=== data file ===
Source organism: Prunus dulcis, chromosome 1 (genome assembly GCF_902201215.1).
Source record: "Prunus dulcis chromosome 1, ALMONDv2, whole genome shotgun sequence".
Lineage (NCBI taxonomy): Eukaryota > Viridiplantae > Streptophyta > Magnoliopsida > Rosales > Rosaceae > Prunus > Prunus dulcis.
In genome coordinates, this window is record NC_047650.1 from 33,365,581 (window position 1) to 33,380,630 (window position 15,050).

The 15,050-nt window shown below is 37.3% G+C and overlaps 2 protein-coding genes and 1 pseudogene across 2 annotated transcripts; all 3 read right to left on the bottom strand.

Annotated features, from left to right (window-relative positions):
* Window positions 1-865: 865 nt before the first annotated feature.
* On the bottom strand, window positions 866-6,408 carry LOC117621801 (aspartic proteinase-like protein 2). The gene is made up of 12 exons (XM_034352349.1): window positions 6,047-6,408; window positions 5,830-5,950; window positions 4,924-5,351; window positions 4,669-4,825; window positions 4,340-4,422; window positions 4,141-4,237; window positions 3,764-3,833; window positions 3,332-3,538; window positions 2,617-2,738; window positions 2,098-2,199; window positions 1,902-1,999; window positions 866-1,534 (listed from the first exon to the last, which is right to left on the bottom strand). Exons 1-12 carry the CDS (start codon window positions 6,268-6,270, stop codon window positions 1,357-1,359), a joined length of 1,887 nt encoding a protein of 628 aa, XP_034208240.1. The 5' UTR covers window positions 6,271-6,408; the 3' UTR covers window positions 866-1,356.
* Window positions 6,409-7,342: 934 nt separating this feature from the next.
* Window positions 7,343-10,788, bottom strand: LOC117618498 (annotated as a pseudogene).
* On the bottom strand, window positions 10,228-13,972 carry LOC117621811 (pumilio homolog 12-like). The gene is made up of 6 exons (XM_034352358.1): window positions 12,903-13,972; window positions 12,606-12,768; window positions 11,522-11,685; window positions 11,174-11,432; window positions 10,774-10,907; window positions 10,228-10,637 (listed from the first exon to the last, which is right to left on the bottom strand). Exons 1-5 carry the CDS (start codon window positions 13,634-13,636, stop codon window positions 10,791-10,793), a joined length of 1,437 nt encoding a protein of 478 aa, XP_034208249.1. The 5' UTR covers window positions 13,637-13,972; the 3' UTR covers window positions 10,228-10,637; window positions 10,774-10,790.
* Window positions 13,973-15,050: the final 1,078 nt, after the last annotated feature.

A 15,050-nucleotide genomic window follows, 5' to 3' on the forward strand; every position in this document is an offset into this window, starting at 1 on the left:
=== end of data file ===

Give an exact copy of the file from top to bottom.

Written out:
Source organism: Prunus dulcis, chromosome 1 (genome assembly GCF_902201215.1).
Source record: "Prunus dulcis chromosome 1, ALMONDv2, whole genome shotgun sequence".
Lineage (NCBI taxonomy): Eukaryota > Viridiplantae > Streptophyta > Magnoliopsida > Rosales > Rosaceae > Prunus > Prunus dulcis.
In genome coordinates, this window is record NC_047650.1 from 33,365,581 (window position 1) to 33,380,630 (window position 15,050).

The 15,050-nt window shown below is 37.3% G+C and overlaps 2 protein-coding genes and 1 pseudogene across 2 annotated transcripts; all 3 read right to left on the bottom strand.

Annotated features, from left to right (window-relative positions):
* Window positions 1-865: 865 nt before the first annotated feature.
* On the bottom strand, window positions 866-6,408 carry LOC117621801 (aspartic proteinase-like protein 2). The gene is made up of 12 exons (XM_034352349.1): window positions 6,047-6,408; window positions 5,830-5,950; window positions 4,924-5,351; window positions 4,669-4,825; window positions 4,340-4,422; window positions 4,141-4,237; window positions 3,764-3,833; window positions 3,332-3,538; window positions 2,617-2,738; window positions 2,098-2,199; window positions 1,902-1,999; window positions 866-1,534 (listed from the first exon to the last, which is right to left on the bottom strand). Exons 1-12 carry the CDS (start codon window positions 6,268-6,270, stop codon window positions 1,357-1,359), a joined length of 1,887 nt encoding a protein of 628 aa, XP_034208240.1. The 5' UTR covers window positions 6,271-6,408; the 3' UTR covers window positions 866-1,356.
* Window positions 6,409-7,342: 934 nt separating this feature from the next.
* Window positions 7,343-10,788, bottom strand: LOC117618498 (annotated as a pseudogene).
* On the bottom strand, window positions 10,228-13,972 carry LOC117621811 (pumilio homolog 12-like). The gene is made up of 6 exons (XM_034352358.1): window positions 12,903-13,972; window positions 12,606-12,768; window positions 11,522-11,685; window positions 11,174-11,432; window positions 10,774-10,907; window positions 10,228-10,637 (listed from the first exon to the last, which is right to left on the bottom strand). Exons 1-5 carry the CDS (start codon window positions 13,634-13,636, stop codon window positions 10,791-10,793), a joined length of 1,437 nt encoding a protein of 478 aa, XP_034208249.1. The 5' UTR covers window positions 13,637-13,972; the 3' UTR covers window positions 10,228-10,637; window positions 10,774-10,790.
* Window positions 13,973-15,050: the final 1,078 nt, after the last annotated feature.

A 15,050-nucleotide genomic window follows, 5' to 3' on the forward strand; every position in this document is an offset into this window, starting at 1 on the left: